Rental laws are a big issue in strata, with more than half of apartments being occupied by tenants, meaning half of apartments are owned by investors. That’s a lot of people directly affected by these regulations.
And it seems every time NSW and Victoria renew their residential rental laws, they are trying to outdo each other.
Last year, both parliaments agreed to sweeping changes to their respective residential tenancies acts.
Foremost among these were provisions that tenants could terminate their tenancy immediately, without penalty, if they were leaving to escape a violent partner. In NSW that ruling came in earlier this year and will be in place in Victoria by July 2020.
Other NSW changes should be operative in a few months, once the appropriate regulations have been determined. They include:
- Minimum standards for properties’ habitability
- Permitting tenants to make minor changes (such as fixing picture hooks)
- A limit on the number of rent increases for an ongoing lease to one a year
- Set fees for breaking leases early, based on the remaining time on the agreement
- Making it easier for tenants to get repair orders from the Tribunal (NCAT)
- Compelling landlords to fix smoke alarms
- New rules around taking (and publishing) photos and videos during inspections, especially where the tenants’ possessions are visible
- Preventing tenancy database operators from charging tenants to access their own information.
- Penalising landlords and agents if they don’t provide a tenant with a property condition report at the start of the tenancy.
Needless to say, landlord websites have been awash with complaints that everything is now supposedly so skewed in favour of tenants, that investors will leave the market in droves. This is unlikely.
However, the big reform demanded by tenants’ advocates – the end to “no cause” terminations of leases – is not part of the NSW plan.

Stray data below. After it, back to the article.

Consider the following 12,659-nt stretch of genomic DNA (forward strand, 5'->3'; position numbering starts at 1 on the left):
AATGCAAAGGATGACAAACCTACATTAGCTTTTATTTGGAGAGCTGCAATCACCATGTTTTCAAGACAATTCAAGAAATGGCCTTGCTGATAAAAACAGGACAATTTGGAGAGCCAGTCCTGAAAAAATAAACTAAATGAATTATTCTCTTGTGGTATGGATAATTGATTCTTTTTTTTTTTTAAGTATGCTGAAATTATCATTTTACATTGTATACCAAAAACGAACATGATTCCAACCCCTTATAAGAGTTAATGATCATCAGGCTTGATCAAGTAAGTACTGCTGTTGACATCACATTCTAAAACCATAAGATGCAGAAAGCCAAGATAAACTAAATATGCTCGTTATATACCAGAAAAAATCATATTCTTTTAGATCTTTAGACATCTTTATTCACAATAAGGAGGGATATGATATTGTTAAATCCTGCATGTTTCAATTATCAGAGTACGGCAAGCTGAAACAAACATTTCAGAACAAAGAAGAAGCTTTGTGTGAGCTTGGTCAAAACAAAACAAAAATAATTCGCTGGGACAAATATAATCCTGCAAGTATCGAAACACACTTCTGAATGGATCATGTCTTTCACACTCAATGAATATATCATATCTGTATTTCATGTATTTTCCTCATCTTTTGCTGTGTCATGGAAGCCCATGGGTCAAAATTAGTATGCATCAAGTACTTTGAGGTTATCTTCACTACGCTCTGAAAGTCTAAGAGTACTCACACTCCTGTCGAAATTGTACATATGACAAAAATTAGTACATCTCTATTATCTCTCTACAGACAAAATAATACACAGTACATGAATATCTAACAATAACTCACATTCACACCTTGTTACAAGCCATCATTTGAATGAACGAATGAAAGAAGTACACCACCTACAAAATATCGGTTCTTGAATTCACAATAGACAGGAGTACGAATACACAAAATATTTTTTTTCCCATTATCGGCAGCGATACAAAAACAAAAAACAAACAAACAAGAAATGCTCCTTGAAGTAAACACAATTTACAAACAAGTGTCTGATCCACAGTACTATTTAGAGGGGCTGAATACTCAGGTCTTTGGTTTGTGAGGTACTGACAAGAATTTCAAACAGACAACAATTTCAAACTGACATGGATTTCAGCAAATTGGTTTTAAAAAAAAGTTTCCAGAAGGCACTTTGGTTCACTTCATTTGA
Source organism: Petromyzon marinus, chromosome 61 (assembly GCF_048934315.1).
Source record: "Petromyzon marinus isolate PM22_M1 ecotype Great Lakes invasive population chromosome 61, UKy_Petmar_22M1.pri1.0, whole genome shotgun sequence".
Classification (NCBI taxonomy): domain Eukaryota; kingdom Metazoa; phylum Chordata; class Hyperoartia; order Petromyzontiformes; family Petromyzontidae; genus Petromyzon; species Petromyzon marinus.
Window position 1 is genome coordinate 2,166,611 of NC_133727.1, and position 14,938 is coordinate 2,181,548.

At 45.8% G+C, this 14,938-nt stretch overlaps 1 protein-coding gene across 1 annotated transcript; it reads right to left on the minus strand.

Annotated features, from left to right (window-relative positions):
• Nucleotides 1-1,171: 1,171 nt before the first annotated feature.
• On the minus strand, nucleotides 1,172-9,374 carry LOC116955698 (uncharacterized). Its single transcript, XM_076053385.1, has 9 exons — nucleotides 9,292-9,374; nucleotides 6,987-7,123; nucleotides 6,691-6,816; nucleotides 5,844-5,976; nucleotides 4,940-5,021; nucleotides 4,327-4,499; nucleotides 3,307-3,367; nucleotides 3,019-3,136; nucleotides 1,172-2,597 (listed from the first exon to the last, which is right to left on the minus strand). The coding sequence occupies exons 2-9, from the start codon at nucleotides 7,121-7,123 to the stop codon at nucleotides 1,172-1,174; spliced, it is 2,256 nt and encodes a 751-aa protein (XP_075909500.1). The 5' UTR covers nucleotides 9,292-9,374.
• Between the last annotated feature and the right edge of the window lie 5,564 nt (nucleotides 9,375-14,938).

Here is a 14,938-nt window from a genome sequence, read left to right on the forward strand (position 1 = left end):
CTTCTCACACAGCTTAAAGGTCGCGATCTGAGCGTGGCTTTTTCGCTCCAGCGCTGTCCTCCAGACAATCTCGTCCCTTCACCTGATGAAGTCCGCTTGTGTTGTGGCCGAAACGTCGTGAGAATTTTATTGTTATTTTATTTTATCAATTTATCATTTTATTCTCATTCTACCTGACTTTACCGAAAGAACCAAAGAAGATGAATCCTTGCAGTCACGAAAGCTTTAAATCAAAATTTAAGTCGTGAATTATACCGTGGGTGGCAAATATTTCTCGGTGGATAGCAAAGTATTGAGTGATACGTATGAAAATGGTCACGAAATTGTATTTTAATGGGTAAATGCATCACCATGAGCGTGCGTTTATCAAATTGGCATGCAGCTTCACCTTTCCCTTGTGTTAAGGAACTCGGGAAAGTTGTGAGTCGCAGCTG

Whoosh! Thundering up the inside, here comes Victoria which is introducing an end to “no cause” terminations, in its own series of rental reforms which are gradually being introduced between now and July next year.
Their changes range from the socially significant to the mostly cosmetic, including changing the terms “landlord” and “tenant” respectively to “rental property provider” and “renter”.
They too will eventually bring in protections for victims of domestic violence but, in the meantime, they have already introduced laws enabling the suppression of addresses of crisis accommodation from the public Rooming House Register, which will improve protection and support for family violence victims.
Like NSW they are introducing minimum standards of habitability, limits on the frequency of rent rises, rules about photography and advertising, and allowing minor alterations like installing picture hooks.
But among their 130 reforms, the “no cause” change – with a few logical exceptions – is the biggie as far as long-term tenants are concerned.
And they also go beyond the NSW proposals with issues such as default permission for pets in rented properties, creating a blacklist of non-complying landlords and rental agents (to mirror the blacklist of “problem” tenants), and banning rental “auctions”, where prospective tenants are encouraged to offer more than the advertised rent.
There are myriad other changes proposed for both states’ rental laws and you will find more details on the NSW Fair Trading Housing & Property web pages and engage.vic.gov.au/fairersaferhousing for Victoria.
And if you fear an exodus of investors will reduce the rental housing stock, “putting the flat on Airbnb” is probably not a valid reason for terminating a lease in either state.
We’ll be looking at impending changes to interstate strata and property laws in coming weeks.
This column first appeared in the Australian Financial Review.